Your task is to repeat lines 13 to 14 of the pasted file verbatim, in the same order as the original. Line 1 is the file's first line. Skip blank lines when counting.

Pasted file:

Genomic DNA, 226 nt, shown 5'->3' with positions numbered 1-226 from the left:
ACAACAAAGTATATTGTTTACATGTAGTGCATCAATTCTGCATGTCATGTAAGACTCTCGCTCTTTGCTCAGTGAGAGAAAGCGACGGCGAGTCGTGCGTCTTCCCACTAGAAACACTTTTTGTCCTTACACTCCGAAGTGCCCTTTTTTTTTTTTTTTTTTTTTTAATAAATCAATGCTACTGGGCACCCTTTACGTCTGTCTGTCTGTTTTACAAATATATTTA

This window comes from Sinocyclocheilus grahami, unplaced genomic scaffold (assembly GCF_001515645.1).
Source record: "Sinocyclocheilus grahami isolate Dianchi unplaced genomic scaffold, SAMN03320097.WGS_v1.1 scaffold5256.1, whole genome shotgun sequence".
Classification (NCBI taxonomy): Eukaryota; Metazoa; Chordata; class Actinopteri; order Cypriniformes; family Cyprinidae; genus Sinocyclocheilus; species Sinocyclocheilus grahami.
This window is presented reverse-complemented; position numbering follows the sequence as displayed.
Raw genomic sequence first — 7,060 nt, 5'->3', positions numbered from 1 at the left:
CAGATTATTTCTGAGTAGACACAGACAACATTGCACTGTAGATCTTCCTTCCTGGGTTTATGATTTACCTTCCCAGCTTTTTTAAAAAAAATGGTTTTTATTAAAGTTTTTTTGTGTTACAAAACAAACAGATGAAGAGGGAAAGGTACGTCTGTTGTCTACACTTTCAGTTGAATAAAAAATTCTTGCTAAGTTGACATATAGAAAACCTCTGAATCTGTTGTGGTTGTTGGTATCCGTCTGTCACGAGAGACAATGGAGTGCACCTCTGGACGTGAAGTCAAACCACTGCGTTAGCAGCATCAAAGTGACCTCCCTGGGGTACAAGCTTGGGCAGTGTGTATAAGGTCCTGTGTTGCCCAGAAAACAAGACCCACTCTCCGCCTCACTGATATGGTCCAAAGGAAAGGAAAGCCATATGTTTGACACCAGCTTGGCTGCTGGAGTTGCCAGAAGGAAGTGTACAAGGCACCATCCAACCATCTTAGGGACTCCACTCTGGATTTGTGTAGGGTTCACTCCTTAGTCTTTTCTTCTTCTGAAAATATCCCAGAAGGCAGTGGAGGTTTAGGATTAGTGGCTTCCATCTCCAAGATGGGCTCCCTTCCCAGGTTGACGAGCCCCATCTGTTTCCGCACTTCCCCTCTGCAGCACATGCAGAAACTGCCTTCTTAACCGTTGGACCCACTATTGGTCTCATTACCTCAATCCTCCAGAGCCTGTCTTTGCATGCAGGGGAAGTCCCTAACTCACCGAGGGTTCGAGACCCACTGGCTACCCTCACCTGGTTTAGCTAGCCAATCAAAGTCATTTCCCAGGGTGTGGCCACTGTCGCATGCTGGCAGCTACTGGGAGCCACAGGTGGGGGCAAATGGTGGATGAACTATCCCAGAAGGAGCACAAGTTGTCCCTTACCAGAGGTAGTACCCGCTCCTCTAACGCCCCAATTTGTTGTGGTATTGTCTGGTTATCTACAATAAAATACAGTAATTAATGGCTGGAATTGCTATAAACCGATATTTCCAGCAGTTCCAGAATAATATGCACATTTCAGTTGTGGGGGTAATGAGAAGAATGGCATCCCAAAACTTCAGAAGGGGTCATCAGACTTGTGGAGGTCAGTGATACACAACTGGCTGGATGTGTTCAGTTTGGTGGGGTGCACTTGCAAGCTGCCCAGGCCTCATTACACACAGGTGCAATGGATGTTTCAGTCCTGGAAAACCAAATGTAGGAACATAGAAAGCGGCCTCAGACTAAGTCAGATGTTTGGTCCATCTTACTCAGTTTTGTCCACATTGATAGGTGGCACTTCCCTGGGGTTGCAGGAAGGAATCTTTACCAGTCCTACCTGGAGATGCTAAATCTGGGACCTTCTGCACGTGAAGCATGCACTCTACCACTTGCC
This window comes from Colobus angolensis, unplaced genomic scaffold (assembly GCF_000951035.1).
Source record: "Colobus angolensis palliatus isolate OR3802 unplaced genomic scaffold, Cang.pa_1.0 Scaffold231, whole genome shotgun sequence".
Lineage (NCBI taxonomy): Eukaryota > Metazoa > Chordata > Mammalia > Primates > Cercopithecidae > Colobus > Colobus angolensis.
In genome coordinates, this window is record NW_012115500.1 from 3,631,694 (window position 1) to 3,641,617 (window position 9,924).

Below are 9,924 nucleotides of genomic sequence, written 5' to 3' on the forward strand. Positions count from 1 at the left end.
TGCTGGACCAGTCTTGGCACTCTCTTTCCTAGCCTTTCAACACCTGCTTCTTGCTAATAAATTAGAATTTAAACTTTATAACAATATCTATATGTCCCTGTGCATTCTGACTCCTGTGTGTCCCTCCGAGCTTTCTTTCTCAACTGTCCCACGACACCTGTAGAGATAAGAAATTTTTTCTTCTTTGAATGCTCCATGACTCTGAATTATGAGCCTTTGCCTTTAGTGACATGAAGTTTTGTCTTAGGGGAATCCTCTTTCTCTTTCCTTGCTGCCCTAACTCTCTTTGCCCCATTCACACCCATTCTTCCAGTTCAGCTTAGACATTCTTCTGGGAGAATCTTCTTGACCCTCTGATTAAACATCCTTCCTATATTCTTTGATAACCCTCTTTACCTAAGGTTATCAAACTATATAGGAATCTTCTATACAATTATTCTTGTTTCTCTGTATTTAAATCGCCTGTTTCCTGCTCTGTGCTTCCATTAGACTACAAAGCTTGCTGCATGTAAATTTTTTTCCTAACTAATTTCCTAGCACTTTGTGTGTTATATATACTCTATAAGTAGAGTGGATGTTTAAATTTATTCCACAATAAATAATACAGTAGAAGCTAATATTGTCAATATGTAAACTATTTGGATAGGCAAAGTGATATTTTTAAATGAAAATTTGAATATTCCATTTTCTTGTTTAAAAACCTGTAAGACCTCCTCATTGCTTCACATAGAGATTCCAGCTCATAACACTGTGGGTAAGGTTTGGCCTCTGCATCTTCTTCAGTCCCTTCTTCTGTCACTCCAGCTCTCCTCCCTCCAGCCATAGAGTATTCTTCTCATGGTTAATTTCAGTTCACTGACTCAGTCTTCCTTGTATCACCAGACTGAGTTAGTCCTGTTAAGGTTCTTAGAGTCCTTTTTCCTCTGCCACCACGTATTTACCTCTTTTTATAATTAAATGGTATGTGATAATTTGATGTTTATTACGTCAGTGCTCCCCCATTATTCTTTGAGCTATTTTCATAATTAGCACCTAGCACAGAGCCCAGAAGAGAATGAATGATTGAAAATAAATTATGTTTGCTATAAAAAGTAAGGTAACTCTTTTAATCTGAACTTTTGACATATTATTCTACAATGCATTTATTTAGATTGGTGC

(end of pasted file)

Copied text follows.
Below are 9,924 nucleotides of genomic sequence, written 5' to 3' on the forward strand. Positions count from 1 at the left end.
TGCTGGACCAGTCTTGGCACTCTCTTTCCTAGCCTTTCAACACCTGCTTCTTGCTAATAAATTAGAATTTAAACTTTATAACAATATCTATATGTCCCTGTGCATTCTGACTCCTGTGTGTCCCTCCGAGCTTTCTTTCTCAACTGTCCCACGACACCTGTAGAGATAAGAAATTTTTTCTTCTTTGAATGCTCCATGACTCTGAATTATGAGCCTTTGCCTTTAGTGACATGAAGTTTTGTCTTAGGGGAATCCTCTTTCTCTTTCCTTGCTGCCCTAACTCTCTTTGCCCCATTCACACCCATTCTTCCAGTTCAGCTTAGACATTCTTCTGGGAGAATCTTCTTGACCCTCTGATTAAACATCCTTCCTATATTCTTTGATAACCCTCTTTACCTAAGGTTATCAAACTATATAGGAATCTTCTATACAATTATTCTTGTTTCTCTGTATTTAAATCGCCTGTTTCCTGCTCTGTGCTTCCATTAGACTACAAAGCTTGCTGCATGTAAATTTTTTTCCTAACTAATTTCCTAGCACTTTGTGTGTTATATATACTCTATAAGTAGAGTGGATGTTTAAATTTATTCCACAATAAATAATACAGTAGAAGCTAATATTGTCAATATGTAAACTATTTGGATAGGCAAAGTGATATTTTTAAATGAAAATTTGAATATTCCATTTTCTTGTTTAAAAACCTGTAAGACCTCCTCATTGCTTCACATAGAGATTCCAGCTCATAACACTGTGGGTAAGGTTTGGCCTCTGCATCTTCTTCAGTCCCTTCTTCTGTCACTCCAGCTCTCCTCCCTCCAGCCATAGAGTATTCTTCTCATGGTTAATTTCAGTTCACTGACTCAGTCTTCCTTGTATCACCAGACTGAGTTAGTCCTGTTAAGGTTCTTAGAGTCCTTTTTCCTCTGCCACCACGTATTTACCTCTTTTTATAATTAAATGGTATGTGATAATTTGATGTTTATTACGTCAGTGCTCCCCCATTATTCTTTGAGCTATTTTCATAATTAGCACCTAGCACAGAGCCCAGAAGAGAATGAATGATTGAAAATAAATTATGTTTGCTATAAAAAGTAAGGTAACTCTTTTAATCTGAACTTTTGACATATTATTCTACAATGCATTTATTTAGATTGGTGC